After a further coffee break, where biscuits, brownies and pralines made an appearance, Adv. Tal Band who is the Head of the AIPPI spoke about the amendment to the patent law re 18th month publication, and the possibility of third-party submissions. Tal’s presentation was followed by Howard Poliner from the Ministry of Justice providing his input on the proposed legislation. We understood that the drug development industry wanted to limit the window of opportunity for third-party submissions and also to prevent third parties submitting analyses of the citations. Not surprisingly, the generic drug industry had a different perspective on the issue. Perhaps not surprisingly, it seems that other industries are not lobbying at all.
I note that all the speakers in the afternoon had hair at the sides of their heads and were bald on top. I found myself wondering if this was a result of their seniority, or a causative element in their appointment? I further note that Adv. Arnan Gabrieli who preceded Adv. Tal Band as chairperson of the Israel Division of the AIPPI has a similar pattern of classic male balding.
Another flippant observation is that only the ever formal Dr Amir Khoury and the Commissioner Assa Kling wore neckties. Both wore conservative and tasteful maroon that were reminiscent of my old school tie. The conservatism contrasted nicely with the neckties worn by the speakers at the Bar Ilan event in January, and I found myself wondering if the lecturers had read my blog report on the Bar Ilan conference two months ago, where I noted the ridiculous cravates sported by host Sandy Colb and keynote speaker, Judge Randall Rader.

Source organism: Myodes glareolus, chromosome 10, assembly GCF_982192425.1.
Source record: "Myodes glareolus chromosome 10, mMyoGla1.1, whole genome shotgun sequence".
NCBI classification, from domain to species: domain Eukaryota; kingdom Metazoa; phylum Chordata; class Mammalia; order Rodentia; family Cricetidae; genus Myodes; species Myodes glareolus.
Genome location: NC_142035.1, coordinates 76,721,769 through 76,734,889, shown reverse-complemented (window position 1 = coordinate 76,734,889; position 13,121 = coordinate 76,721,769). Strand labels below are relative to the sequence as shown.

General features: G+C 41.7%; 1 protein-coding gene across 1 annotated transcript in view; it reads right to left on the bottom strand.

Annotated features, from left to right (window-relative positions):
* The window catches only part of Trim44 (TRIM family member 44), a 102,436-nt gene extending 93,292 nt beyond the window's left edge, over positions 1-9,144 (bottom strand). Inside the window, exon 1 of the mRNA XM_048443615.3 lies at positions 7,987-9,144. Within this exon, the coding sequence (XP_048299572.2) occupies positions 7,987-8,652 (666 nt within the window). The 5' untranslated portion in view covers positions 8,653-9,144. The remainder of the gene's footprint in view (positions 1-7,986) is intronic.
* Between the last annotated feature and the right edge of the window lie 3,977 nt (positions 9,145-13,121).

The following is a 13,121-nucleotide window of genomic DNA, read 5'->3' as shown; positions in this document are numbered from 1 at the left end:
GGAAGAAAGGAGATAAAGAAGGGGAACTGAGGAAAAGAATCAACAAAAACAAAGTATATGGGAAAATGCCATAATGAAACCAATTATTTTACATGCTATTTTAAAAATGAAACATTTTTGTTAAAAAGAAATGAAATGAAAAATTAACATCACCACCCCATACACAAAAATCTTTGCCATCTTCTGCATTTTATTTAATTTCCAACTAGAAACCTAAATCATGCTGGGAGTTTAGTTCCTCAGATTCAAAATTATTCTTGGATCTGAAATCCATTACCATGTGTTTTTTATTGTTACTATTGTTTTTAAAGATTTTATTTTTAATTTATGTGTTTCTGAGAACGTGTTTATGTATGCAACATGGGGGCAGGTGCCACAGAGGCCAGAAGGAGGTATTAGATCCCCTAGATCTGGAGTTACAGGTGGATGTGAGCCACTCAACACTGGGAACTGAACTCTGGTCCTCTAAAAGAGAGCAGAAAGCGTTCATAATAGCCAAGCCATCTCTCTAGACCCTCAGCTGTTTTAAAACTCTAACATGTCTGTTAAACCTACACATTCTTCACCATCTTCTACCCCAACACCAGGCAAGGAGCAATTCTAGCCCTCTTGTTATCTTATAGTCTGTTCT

The refreshments in the hall were fairly good, with Danish in the morning, supplemented with savory pastries at lunchtime, and chocolate brownies and pralines in the afternoon. There was no lunch provided, but with plenty of options at university rates available over the break, this was hardly a problem.
The air-conditioning didn’t work, there was a ‘hamsin’, i.e. a dry hot wind comin in ove the desert from the East, so the air was hot and dust filled, and the coffee was instant. That, coupled with the academic nature of the event, made keeping awake difficult. I apparently was unsuccessful, and snored a couple of times towards the end of the program, and awoke a little befuddled to find that I had disturbed the Commissioner himself.
In general, we think it is very positive that the Hebrew University hosted this with the patent office. Although the program was a little dry and academic, patent attorneys are not exactly unused to academia. Dr Guy Pessach is to be congratulated for assembling a quality and thought-provoking program and in keeping everything running to time.
The turnout was about 60-70, which is about on par for an IP conference that was decidedly academic. However, of these, some 20 or so were from the patent office.
For the caliber of the speakers, it would have been nice to have a larger turnout. There weren’t many practitioners from private practice or industry, and I suspect that to attract them and increase the turnout, it would have been advisable for the organizers to have consulted with one or more practitioners when building the program. I think this could have been done without diminishing from the academic nature of the program.